Upstairs, they found one of the side brick walls lined with wrought-iron diamonds, each with a hole in the center. Meyers suspects these are anchor plates, set up on the exterior walls of the neighboring brass foundry to provide additional structural reinforcement (a common element in many 18th and 19th-century buildings).
They also found the pulley system on the second floor, left over from the building’s carriage house days, when bales of hay would be hoisted upstairs.
Meyers decided to restore and feature the elements across the space. They now sit on the second floor, little clues to the building’s former life.
But along with decorative elements, the building’s long history brought hurdles.
“It had a lot of challenges because of the age and neglect,” Meyers said.
They ranged from small—a glass door planned for a back room was too big to fit through its own doorway—to big—the whole concrete floor sat at a slant.
Still, with every problem came a solution: bring the glass door to the front. Rip up the entire floor.
It was a daunting process, but one that Meyers took in stride. Those panic moments—and their sigh-of-relief resolutions—have now become lore, embedded into the brick and concrete and exposed beams of the tap house.
No renovation story embodies that more than the stairs.
After the concrete floor had been poured and polished, after the quarter-inch of paint chipped from the walls to expose the worn brick beneath, and after the second floor had been renovated for dining space, there was still the problem of getting upstairs.
When the wood and iron staircase they’d ordered arrived, it was in one piece, unable to be taken apart and set into the wall as they had anticipated. For hours they tried to hoist it up, lean it against the second floor, or even a rafter, then secure it in place, but it was a near-impossible task.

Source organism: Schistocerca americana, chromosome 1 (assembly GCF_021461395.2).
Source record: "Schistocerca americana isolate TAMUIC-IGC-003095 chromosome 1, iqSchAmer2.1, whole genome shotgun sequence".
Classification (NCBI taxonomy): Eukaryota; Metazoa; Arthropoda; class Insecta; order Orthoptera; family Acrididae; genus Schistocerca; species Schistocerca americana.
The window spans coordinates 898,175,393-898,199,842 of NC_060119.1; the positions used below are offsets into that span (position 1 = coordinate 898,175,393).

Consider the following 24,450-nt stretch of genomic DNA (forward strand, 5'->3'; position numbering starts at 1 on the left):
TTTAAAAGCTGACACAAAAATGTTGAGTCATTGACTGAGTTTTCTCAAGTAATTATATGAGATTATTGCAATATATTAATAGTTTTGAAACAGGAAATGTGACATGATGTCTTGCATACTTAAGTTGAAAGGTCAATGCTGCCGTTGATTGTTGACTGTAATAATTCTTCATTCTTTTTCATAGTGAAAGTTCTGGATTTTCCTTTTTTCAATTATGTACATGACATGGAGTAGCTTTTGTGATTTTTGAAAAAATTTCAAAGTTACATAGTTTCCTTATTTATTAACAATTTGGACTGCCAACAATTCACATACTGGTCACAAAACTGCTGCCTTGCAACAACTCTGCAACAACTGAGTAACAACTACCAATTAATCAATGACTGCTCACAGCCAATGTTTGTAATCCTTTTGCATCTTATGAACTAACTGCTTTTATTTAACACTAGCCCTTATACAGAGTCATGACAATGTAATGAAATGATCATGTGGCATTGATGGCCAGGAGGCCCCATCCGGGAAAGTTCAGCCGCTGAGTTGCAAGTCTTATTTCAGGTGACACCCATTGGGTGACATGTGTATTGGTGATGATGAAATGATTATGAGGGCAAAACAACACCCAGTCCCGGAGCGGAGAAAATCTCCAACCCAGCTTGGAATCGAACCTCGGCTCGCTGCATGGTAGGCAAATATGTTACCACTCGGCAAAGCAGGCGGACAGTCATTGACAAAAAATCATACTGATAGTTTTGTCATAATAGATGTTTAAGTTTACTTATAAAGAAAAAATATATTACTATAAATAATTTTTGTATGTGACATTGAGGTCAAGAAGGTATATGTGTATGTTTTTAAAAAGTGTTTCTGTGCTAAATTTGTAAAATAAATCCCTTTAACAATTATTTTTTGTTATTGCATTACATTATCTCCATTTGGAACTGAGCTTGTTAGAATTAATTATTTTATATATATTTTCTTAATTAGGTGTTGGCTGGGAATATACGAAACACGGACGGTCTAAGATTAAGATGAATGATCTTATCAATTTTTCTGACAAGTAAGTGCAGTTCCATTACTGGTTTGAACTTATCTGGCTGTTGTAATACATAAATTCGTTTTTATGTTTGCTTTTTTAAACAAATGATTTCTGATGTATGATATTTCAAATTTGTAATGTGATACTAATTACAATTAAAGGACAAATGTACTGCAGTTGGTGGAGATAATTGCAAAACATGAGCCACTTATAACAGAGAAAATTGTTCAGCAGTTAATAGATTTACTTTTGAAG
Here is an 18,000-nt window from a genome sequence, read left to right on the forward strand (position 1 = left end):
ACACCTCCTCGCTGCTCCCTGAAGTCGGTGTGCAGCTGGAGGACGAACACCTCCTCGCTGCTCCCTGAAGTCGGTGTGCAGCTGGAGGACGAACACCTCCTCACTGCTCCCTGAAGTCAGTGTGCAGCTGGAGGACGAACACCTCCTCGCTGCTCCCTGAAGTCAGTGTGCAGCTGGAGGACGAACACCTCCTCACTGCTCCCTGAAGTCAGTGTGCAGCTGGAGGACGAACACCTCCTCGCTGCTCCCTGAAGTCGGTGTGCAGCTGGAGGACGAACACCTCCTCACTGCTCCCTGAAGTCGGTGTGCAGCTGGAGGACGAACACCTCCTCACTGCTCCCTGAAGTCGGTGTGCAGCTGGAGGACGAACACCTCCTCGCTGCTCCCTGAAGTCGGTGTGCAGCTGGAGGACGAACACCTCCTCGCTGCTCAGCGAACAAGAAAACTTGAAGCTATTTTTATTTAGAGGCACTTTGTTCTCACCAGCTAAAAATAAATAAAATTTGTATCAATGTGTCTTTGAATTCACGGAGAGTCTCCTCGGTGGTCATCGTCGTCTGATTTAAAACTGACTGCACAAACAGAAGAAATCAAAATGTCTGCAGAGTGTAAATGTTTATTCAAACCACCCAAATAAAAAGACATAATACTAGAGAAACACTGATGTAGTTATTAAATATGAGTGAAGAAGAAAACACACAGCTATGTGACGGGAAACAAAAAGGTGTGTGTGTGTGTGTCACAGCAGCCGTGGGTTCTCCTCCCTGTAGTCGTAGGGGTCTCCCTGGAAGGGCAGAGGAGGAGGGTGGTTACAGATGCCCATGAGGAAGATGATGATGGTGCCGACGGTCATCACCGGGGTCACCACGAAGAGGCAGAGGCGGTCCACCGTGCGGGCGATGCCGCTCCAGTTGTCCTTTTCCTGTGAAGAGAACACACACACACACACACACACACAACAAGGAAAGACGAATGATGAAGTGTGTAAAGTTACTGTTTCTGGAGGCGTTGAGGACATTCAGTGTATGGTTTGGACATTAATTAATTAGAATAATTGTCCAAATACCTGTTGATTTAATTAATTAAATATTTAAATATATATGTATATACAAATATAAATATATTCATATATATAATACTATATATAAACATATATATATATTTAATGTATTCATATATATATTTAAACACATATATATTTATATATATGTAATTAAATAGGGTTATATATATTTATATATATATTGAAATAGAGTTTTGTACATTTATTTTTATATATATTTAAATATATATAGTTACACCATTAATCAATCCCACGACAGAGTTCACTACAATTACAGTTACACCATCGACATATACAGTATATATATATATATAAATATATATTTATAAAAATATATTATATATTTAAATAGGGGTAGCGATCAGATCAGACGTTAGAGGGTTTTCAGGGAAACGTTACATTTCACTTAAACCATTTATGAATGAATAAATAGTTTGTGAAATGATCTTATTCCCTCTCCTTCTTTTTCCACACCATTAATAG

Desperate, the group went to a neighbor, who let them look through his garage. Amid the random odds and ends stuffed into the space, Meyers pulled out an ancient-looking wooden pulley.
With no clue whether the pulley would work or not, they secured it to the rafters, strung a rope through it, and pulled the staircase up to sit on the second floor, where—miraculously—they were able to get it secured.
Now, Meyers points proudly to the pulley, which he left hanging from the rafters, a subtle symbol of what it took to bring Kurant’s tap house to life.
On a recent late-summer Saturday, as the fall sets into the trees and empty lots near the end of Girard Avenue in Fishtown, Kurant Tap House is hopping.
With the cool summer air, Meyers has rolled up the doors at the front of the bar. A group of 30-something friends stands around, laughing and spilling out onto the sidewalk. At the end of a long table, a woman reads a book while enjoying the rosé cider. Getz comes out from the back with a new brew he’s trying out for fall, leaning his body over the bar top and handing a mini mason jar to Meyers with a simple, “give this a taste.” They even have an award under their belt already. Just this year they won the Storefront Challenge’s Wine and Spirit award, given by the city for the best bar facade transformation.
It’s all exactly what Meyers had hoped for.
“I couldn’t be happier with the situation that ended up out of this cool old building. For someone who hasn’t gotten to do this before, it was a dream to do it,” he said.
Now, the once-rubble-filled room is complete with a polished concrete floor, and a 34-foot-long wood bar top. There are exposed beams and brick walls, metal stools, and wood-and-brick shelving behind the bar.
On those shelves—Meyers proudly mentions this—are all locally based liquors, wines, and beers from Conshohocken, Kensington, and suburbs around Philly.